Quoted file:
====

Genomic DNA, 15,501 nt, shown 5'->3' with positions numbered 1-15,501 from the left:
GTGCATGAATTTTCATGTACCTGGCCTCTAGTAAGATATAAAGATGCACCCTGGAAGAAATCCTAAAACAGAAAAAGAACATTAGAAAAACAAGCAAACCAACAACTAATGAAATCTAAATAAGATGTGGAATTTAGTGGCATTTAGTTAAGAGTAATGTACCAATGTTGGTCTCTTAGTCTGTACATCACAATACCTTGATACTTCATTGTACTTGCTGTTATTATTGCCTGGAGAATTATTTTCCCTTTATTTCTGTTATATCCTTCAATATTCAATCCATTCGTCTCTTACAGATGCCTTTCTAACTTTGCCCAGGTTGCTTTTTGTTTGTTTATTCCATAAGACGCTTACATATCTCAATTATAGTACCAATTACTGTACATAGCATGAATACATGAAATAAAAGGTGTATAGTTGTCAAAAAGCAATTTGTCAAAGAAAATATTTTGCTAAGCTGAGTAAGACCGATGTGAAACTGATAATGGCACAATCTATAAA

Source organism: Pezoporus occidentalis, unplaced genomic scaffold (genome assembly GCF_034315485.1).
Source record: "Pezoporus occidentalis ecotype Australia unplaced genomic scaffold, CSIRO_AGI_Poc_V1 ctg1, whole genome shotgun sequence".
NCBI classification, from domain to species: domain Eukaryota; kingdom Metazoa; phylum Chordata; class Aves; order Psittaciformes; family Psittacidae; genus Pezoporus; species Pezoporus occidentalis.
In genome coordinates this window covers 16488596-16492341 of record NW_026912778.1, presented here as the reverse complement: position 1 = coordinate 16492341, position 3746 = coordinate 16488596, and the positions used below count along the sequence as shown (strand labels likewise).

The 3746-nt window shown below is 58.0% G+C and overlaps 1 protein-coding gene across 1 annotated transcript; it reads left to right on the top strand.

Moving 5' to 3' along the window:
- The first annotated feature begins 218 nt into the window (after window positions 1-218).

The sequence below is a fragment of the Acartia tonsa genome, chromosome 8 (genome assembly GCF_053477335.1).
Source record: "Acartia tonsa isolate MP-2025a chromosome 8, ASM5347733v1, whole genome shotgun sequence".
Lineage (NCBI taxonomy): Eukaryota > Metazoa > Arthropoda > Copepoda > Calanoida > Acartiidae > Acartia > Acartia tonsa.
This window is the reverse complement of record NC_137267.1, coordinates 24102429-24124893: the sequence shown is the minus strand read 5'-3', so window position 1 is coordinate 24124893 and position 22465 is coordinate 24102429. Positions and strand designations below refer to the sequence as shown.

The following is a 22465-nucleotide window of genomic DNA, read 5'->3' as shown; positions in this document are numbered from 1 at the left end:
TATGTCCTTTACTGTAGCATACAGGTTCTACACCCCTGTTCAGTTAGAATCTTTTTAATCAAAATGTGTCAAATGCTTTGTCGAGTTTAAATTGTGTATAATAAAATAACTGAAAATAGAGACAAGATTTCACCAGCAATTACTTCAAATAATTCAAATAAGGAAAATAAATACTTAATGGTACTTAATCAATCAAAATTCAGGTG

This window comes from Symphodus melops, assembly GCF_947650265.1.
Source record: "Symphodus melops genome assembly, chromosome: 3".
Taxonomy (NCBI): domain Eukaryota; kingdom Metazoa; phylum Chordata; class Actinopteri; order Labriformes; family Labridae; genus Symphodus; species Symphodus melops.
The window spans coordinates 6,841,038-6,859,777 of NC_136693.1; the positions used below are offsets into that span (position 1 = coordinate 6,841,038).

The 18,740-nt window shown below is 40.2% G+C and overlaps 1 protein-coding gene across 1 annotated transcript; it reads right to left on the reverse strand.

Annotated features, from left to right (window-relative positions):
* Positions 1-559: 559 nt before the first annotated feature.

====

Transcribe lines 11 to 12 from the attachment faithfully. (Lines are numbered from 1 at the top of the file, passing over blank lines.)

Source record: "Acartia tonsa isolate MP-2025a chromosome 8, ASM5347733v1, whole genome shotgun sequence".
Lineage (NCBI taxonomy): Eukaryota > Metazoa > Arthropoda > Copepoda > Calanoida > Acartiidae > Acartia > Acartia tonsa.